November is budget month for the UK government. And before the Chancellor carries his famous red budget briefcase from 11 Downing Street to the House of Commons on November 22nd there is plenty of lobbying and positioning to be done by Ministers. As is now customary for the season, government departments are already pleading special status in an attempt to secure a budget uplift – or at least to avoid cuts in order to preserve existing programmes and services.
In recent years, the Ministry of Defence has escaped the worst of government’s austerity drive. Indeed, the MOD budget has increased in real terms since 2015 and is slated to do so until 2021. This should see spending on defence rise from £34.3 billion in 2015-16 to £39.7 billion by 2020-21. This is in stark contrast to spending cuts in other departments of up to 30 percent over the same time period.
Despite this relative munificence from the Treasury though, it has been widely reported that the MOD has managed to create a £30 billion black hole in its finances that at some point soon will need to be plugged. A rise in equipment costs; unfavourable movements in exchange rates; and an inability to deliver intended savings in operating costs have all contributed to MOD living beyond its means. This will no doubt be one of the issues that are near the top of Gavin Williamson’s in-tray as he arrives as the new Secretary of State for Defence.
It is arguable that at least some of these pressures are beyond the control of the Department. But the real issue is much deeper: a lack of strategy and vision for the role of UK defence. £37 billion in the current financial year ought to be enough, surely?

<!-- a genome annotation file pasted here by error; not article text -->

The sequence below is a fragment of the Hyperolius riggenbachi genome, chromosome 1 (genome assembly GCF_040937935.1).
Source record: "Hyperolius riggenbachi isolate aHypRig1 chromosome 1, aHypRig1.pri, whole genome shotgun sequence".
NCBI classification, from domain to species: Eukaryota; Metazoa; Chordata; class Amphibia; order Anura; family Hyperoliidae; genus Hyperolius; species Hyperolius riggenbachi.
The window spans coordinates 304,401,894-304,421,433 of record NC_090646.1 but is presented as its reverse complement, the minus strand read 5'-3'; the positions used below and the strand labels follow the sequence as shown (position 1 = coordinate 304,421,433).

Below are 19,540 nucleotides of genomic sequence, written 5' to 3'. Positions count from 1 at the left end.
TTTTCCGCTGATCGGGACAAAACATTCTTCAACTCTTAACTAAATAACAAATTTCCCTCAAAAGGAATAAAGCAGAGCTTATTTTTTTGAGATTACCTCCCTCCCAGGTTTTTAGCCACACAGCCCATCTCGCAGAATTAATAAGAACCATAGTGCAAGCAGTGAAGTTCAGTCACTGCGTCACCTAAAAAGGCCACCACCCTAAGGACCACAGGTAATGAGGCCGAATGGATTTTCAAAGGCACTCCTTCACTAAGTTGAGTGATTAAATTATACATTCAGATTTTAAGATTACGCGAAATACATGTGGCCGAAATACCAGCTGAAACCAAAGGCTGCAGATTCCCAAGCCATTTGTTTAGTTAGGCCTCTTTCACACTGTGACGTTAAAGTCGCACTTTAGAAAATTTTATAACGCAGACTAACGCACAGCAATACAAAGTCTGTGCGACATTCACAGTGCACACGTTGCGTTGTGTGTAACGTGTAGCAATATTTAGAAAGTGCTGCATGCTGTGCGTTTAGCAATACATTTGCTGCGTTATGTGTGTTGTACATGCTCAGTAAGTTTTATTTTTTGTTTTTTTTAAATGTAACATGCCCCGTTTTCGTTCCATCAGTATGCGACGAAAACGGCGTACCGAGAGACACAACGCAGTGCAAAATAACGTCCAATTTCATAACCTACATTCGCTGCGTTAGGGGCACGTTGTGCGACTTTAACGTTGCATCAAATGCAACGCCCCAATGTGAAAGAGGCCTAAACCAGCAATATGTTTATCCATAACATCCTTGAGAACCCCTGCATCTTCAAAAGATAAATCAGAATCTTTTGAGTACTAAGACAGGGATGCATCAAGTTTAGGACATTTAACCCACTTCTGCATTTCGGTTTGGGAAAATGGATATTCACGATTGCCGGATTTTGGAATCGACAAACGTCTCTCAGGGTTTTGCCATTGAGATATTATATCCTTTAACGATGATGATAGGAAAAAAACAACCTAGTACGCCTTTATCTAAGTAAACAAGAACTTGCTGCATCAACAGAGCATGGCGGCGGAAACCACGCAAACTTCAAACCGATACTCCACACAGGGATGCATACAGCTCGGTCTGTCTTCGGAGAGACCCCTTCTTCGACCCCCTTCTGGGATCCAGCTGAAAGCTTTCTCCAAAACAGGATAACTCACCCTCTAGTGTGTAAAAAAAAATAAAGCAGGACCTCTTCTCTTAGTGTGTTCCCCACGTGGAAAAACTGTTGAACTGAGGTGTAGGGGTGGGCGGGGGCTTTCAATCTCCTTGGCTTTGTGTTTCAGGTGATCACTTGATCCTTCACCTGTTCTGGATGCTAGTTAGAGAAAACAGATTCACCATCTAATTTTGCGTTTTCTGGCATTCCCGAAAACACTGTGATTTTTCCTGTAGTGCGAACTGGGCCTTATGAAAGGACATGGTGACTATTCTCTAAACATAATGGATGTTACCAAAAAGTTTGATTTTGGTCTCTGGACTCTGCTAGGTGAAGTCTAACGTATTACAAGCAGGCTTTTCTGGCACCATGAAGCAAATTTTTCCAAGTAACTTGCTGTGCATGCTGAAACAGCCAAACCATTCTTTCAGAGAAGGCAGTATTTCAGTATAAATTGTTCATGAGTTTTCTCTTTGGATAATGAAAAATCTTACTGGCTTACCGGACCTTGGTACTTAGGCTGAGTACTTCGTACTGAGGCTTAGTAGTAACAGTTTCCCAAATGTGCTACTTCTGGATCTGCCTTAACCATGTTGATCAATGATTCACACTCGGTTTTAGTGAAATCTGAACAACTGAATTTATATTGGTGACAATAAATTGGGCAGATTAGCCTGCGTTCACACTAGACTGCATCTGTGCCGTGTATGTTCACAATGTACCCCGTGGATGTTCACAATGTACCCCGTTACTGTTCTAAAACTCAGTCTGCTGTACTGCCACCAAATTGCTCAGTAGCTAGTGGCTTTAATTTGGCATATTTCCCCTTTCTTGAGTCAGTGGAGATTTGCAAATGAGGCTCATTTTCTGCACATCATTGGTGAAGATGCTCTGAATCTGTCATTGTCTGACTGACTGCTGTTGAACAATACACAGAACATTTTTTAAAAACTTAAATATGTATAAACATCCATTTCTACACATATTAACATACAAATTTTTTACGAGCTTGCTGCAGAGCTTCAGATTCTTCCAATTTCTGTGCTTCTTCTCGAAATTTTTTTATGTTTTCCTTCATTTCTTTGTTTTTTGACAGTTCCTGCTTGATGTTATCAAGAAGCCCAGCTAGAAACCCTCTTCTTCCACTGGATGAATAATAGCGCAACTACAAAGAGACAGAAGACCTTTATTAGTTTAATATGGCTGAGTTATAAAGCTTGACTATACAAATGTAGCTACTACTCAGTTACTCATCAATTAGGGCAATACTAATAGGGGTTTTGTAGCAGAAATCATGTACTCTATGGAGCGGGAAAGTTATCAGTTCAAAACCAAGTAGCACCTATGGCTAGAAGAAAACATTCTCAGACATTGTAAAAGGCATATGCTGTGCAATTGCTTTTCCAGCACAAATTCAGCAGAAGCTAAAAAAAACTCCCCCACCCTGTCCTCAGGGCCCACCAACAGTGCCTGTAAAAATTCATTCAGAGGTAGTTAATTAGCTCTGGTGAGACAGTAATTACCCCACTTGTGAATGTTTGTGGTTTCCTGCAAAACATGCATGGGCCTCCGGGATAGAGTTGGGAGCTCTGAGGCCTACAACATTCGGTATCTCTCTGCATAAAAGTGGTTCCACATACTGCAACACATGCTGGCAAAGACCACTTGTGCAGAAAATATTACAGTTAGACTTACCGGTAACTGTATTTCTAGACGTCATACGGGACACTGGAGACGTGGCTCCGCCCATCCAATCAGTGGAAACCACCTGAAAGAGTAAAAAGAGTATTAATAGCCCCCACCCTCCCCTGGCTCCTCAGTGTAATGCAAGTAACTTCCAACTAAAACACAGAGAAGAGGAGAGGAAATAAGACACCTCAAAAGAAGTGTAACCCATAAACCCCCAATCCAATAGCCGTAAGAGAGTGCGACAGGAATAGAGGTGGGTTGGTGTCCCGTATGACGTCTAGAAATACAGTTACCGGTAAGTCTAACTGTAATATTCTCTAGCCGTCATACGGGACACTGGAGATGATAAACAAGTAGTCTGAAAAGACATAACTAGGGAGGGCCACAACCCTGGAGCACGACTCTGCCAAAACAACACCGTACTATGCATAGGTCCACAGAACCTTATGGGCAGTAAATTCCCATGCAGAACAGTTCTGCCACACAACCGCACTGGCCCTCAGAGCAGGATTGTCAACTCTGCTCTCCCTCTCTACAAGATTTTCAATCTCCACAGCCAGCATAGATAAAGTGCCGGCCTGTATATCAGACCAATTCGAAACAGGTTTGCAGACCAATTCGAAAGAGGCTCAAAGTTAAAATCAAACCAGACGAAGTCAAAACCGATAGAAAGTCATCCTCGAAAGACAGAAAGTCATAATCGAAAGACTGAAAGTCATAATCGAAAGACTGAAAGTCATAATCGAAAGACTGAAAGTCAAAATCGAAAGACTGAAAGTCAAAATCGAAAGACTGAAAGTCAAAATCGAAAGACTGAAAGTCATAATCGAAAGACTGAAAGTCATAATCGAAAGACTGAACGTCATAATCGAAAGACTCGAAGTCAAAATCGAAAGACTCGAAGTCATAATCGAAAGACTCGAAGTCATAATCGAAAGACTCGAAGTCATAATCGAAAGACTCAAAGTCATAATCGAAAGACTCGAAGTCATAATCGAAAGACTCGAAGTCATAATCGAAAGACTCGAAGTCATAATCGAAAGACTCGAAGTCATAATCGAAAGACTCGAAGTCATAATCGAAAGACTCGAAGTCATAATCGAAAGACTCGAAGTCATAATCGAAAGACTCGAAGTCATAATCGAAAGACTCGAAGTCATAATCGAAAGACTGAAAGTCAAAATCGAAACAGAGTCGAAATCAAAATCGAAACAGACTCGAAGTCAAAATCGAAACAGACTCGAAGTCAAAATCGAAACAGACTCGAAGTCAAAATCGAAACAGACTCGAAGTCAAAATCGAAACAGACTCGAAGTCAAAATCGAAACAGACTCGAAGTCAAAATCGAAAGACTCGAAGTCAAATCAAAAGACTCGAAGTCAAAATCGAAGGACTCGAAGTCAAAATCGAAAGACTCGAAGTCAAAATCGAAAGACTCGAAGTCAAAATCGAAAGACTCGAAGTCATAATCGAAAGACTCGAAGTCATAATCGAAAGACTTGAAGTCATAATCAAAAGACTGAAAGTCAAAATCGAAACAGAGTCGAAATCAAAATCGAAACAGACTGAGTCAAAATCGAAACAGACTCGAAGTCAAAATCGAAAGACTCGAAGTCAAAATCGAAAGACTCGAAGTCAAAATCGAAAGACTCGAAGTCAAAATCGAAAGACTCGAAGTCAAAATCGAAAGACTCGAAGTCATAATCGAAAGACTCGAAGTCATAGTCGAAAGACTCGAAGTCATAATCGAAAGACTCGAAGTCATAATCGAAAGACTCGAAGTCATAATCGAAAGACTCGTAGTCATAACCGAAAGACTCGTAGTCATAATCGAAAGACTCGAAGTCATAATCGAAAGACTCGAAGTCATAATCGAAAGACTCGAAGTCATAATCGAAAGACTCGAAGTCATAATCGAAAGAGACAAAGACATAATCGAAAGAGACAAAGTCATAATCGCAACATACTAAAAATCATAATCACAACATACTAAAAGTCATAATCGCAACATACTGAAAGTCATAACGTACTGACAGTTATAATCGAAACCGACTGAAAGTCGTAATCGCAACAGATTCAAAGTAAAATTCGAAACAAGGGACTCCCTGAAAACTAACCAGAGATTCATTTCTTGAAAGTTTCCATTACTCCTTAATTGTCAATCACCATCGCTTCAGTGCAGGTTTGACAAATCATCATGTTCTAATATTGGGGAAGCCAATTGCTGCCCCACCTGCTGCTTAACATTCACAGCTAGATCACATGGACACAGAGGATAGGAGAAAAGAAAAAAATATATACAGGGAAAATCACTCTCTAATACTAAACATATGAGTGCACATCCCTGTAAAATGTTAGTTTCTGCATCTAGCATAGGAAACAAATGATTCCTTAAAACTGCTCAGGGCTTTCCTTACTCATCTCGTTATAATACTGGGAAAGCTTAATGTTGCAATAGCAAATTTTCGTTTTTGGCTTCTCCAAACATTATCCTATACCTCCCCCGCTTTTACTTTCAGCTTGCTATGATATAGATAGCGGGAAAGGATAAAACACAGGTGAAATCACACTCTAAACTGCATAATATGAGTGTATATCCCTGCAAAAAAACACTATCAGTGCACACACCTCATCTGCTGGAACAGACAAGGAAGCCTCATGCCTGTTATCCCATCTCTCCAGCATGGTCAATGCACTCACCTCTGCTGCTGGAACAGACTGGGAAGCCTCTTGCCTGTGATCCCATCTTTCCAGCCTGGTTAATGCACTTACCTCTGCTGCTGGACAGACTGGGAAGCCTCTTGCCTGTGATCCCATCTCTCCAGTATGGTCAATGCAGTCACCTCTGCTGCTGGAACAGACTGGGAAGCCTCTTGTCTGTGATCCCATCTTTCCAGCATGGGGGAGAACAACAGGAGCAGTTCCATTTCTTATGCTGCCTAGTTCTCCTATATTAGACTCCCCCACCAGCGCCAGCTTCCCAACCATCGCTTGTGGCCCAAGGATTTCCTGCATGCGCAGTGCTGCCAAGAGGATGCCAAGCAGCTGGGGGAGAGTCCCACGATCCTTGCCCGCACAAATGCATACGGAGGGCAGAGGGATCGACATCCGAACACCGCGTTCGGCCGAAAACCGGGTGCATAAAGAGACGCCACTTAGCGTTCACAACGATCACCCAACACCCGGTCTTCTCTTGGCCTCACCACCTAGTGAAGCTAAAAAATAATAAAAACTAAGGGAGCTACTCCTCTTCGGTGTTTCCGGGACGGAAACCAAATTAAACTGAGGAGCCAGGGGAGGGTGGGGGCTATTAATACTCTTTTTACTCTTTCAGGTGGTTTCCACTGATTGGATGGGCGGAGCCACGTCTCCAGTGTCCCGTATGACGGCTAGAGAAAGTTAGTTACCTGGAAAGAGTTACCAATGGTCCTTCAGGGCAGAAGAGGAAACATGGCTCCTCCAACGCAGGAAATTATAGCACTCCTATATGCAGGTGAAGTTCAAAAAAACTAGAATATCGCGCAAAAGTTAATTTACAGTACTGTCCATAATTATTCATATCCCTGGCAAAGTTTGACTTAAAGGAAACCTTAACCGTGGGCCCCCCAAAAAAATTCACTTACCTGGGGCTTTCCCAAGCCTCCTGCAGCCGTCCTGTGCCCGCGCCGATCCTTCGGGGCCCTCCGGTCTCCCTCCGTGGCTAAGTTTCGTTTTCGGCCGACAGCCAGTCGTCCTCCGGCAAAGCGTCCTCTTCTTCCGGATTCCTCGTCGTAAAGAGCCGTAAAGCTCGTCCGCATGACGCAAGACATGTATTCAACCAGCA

Since the end of the Cold War, the size, shape and posture of UK defence has changed immeasurably. Successive defence reviews have shifted policy and resources to take account of the changing world. And much positive reformation has taken place in terms of creating modern, deployable Armed Forces. However, the fact is that policy change has been largely incremental; capabilities have evolved over time; and savings been realised through a series of cuts: salami slicing to use the jargon. In many parts of defence, the current incarnation resembles a mini-me of previous versions.
The time has come then for a radical rethink. A genuinely new strategy is needed for new times. A forward-looking view of the role of defence in protecting the UK homeland and our vital interests. An organisation that is innovative, agile, and dynamic. On Radio Four’s Today programme recently, General Sir Richard Barrons the former head of Joint Forces Command said that the UK needed to have a “profoundly important debate” about its future defence policy: highlighting cyberspace as one key priority where the UK needs to up its game.
It is often said the necessity is the mother of invention. If that is the case, then there just might be a silver lining to the dark clouds hanging over the MOD Main Building on Whitehall. With a financial squeeze and a new person at the top, the time is ripe for the MOD to start that important debate, get on with invigorating a new strategy for the future and articulate what it will cost.